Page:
Tackling your debts

Cut your monthly payments with debt consolidation

Posted 29 March 2017

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There are a few ways you can put all your debts in one place and simplify the way you repay your debts.

Wondering how debt consolidation works? In essence, you take a single new line of credit (like a loan or a credit card) and use it to pay off all your other debts. You’ll be left with just one payment to make each month – which can simplify your finances. This may sound very appealing and in some cases it can really work as a way to ease debt worries. However, as you’d expect, it has its pros and cons.

How does consolidation work?

There are a few ways you can consolidate your debt. One way is to take out a new loan and use the money to pay off all your other debts. Then you’re just left with the one larger loan to pay off each month.

The idea here is that your payments will be less complicated and easier to keep on top of. You might end up paying less each month as well. This is because you can spread the cost of your repayments over a longer period. But bear in mind that if you pay your debt back more slowly, it will take you longer to pay everything off and you will end up paying more overall.

You might also be able to replace some debts with a high interest rate with debt with lower interest rates – again this can help reduce your monthly repayments.

Credit cards

There are also credit cards that allow you to consolidate other credit card debt – these are often known as balance transfer cards. Some balance transfer cards offer an interest free period – some for up to 32 months – as long as you make at least the minimum payment each month.

You’ll be getting the most out of this method if you are able to clear the whole balance before the interest free period runs out on the card. A money transfer card – which pays money straight into your account – can help you clear other types of debt like loans and overdrafts.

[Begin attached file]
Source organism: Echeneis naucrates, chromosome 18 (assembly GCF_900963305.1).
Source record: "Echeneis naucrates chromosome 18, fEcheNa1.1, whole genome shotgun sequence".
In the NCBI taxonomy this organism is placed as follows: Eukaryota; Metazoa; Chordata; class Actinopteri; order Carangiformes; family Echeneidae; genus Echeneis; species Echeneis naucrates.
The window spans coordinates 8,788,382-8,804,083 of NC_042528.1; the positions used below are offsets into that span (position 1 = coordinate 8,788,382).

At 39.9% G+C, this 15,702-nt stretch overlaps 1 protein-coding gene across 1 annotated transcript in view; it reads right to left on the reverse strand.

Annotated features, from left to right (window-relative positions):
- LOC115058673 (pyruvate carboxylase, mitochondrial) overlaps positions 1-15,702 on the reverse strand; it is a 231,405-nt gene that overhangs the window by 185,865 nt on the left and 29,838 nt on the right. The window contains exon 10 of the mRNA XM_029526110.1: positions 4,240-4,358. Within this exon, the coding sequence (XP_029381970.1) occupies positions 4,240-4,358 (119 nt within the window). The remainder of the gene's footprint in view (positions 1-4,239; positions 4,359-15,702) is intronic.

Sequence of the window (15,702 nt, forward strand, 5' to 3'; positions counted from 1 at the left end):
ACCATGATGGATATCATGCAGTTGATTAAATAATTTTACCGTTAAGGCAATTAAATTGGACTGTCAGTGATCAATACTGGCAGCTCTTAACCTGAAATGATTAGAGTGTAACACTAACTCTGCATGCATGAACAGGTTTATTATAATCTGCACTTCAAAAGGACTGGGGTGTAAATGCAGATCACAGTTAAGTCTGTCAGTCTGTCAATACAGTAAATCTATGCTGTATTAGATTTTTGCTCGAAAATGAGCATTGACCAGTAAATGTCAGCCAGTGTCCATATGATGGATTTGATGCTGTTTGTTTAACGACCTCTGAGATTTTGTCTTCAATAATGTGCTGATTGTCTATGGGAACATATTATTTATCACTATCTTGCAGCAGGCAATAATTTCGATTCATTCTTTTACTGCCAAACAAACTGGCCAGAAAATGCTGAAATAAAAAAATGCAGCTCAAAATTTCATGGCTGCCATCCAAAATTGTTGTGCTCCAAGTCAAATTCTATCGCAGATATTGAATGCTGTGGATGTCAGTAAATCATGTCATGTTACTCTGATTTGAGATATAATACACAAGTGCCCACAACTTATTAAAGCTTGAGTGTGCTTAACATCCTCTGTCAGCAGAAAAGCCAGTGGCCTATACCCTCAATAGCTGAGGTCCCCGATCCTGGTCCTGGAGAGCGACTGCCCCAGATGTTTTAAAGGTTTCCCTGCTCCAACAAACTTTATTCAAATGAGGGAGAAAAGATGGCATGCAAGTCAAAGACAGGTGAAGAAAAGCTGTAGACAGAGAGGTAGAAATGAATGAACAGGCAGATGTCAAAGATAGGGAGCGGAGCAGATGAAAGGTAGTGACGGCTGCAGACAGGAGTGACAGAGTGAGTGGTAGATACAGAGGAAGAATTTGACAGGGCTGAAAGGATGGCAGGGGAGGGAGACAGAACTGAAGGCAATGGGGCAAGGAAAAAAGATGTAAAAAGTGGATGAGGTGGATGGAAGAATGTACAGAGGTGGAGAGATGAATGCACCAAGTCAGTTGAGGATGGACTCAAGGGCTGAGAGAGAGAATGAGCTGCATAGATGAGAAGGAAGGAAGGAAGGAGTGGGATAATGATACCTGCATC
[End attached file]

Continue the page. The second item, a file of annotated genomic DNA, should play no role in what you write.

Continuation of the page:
Secured loans

If you’re a home-owner it may be possible to get another loan against your property and use that to consolidate your debts. But the risk here is that you are taking unsecured debts (like credit cards) and converting it into debt that is secured on your home. This means, if you find you can’t keep up with the repayments, your home will be at risk. You have to be 100% sure you can afford the repayments before you get a secured loan.

Possible pitfalls with debt consolidation

If you are already struggling with your repayments, perhaps you’ve missed a few, or paid some late, then your credit history will have been damaged. In this case, you may struggle to get accepted for a new loan to consolidate your debt.

If you do consolidate your debts, it important to close the credit cards and other lines of credit that you pay off. If you run up more debt after you’ve consolidated, you’ll end off in a worse financial situation.

Before you go ahead with any kind of consolidation you need to be sure that you can keep up with your new repayments – misjudging your budget or taking out more credit once you’ve consolidated could put you in an even worse position.

If debt consolidation isn’t right for you…

Debt consolidation isn’t the only way to deal with your debts. There are a range of debt solutions available that allow you to reduce your repayments, suspend your payments and write debt off. To find out which method is right for you, it can help to speak to a trained debt advisor. Use the options at the top of the page to get in touch with someone today.

by Christine Walsh

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To find out more about managing your money and getting free debt advice, visit Money Advice Service, an independent service set up to help people manage their money.